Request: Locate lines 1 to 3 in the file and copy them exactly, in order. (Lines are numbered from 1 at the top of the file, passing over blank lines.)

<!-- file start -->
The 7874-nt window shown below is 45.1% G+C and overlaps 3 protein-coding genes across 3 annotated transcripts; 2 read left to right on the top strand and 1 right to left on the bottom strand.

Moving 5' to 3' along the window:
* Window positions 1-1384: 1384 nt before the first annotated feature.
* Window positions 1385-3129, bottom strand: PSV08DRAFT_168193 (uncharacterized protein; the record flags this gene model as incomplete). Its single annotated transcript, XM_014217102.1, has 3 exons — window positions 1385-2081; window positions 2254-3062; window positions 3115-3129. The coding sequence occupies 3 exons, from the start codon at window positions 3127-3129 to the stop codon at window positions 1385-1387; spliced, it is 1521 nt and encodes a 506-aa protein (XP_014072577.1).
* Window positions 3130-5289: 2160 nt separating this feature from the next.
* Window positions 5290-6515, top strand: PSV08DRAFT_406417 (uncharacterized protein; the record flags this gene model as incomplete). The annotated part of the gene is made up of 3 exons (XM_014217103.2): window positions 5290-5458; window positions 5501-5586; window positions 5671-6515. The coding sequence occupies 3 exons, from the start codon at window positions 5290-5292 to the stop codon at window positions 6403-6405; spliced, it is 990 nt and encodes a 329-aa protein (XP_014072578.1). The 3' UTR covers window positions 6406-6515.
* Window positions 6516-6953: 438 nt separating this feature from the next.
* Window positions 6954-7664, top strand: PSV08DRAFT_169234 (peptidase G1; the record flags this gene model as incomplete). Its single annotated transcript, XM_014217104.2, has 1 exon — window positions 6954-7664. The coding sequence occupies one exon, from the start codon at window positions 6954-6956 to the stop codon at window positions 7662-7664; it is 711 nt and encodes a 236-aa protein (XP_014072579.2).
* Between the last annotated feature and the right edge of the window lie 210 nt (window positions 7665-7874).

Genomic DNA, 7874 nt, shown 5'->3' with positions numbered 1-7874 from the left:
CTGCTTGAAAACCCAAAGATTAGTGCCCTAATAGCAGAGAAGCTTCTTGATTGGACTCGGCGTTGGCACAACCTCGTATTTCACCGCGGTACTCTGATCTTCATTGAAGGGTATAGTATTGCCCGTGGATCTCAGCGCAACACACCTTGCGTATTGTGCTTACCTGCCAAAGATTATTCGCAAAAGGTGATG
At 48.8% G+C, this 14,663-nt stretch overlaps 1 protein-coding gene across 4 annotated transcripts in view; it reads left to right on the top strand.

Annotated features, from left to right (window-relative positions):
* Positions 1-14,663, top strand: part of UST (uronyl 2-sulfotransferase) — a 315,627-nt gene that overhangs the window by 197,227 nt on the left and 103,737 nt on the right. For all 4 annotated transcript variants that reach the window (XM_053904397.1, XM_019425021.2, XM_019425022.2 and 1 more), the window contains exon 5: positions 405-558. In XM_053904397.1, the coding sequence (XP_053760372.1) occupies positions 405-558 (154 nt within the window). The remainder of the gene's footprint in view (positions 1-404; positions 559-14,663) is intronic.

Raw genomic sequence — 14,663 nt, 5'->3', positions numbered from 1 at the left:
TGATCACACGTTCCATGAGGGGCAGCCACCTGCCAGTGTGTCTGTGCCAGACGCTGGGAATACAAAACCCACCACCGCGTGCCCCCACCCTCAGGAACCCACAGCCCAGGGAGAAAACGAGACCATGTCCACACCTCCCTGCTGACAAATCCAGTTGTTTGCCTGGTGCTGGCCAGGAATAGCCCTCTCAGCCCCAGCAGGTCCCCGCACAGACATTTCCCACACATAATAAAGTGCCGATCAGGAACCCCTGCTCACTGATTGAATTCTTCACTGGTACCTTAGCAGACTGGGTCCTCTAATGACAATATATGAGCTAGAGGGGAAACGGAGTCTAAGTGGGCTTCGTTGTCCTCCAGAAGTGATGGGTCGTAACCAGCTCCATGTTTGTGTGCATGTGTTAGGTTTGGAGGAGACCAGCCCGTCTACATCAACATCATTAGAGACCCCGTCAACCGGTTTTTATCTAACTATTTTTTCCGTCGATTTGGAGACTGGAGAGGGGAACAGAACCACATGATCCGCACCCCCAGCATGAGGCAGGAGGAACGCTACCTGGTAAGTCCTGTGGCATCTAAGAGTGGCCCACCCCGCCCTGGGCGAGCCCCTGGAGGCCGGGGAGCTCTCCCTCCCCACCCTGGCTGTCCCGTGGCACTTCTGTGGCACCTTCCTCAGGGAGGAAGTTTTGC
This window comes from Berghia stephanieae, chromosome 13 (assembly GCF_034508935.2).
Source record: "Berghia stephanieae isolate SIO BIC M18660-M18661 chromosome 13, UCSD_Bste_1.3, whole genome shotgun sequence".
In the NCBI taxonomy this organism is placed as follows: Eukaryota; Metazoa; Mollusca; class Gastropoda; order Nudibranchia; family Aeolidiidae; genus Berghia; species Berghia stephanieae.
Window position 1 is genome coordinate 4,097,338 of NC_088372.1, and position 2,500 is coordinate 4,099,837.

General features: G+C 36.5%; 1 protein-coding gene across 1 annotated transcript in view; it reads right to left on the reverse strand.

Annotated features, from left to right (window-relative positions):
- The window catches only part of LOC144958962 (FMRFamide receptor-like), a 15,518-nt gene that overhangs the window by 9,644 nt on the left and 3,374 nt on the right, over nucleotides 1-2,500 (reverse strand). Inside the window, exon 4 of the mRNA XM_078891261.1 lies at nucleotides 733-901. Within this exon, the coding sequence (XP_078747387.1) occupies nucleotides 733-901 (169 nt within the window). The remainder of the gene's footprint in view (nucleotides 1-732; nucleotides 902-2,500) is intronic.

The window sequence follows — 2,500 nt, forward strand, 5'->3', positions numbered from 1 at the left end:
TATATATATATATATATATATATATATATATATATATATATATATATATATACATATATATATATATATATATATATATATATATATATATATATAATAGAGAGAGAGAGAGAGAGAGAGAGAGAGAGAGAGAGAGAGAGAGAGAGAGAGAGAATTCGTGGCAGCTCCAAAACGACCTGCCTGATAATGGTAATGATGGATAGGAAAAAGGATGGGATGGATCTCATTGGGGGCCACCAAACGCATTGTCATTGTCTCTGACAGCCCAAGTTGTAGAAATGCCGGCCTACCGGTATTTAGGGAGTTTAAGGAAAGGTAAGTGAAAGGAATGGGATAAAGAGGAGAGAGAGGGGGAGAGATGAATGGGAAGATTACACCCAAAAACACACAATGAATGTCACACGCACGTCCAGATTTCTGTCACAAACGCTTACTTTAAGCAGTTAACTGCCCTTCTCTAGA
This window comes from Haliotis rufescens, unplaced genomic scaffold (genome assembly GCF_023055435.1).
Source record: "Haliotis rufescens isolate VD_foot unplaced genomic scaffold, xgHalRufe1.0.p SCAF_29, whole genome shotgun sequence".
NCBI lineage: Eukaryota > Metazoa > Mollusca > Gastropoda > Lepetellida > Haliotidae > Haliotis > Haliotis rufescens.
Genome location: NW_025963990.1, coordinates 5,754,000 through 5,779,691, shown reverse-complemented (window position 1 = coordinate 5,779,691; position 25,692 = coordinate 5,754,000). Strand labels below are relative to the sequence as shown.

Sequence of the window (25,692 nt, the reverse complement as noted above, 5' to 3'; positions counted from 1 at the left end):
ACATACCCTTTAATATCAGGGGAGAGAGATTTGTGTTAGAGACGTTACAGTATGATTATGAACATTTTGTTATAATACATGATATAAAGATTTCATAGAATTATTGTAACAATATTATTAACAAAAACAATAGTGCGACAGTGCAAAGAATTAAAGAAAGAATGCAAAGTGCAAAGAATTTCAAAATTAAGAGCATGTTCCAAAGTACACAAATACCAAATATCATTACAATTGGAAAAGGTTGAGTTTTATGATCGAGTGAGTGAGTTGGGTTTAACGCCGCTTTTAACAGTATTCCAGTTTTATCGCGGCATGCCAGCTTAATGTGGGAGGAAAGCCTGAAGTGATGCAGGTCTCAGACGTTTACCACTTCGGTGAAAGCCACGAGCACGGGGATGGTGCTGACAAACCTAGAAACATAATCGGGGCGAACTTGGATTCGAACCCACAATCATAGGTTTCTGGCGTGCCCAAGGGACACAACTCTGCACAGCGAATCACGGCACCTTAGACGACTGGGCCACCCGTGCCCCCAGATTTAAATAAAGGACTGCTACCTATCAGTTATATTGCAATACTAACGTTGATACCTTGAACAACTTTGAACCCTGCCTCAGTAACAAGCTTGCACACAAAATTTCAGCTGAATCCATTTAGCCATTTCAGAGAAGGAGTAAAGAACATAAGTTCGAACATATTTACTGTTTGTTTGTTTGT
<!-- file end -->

The 7874-nt window shown below is 45.1% G+C and overlaps 3 protein-coding genes across 3 annotated transcripts; 2 read left to right on the top strand and 1 right to left on the bottom strand.

Moving 5' to 3' along the window:
* Window positions 1-1384: 1384 nt before the first annotated feature.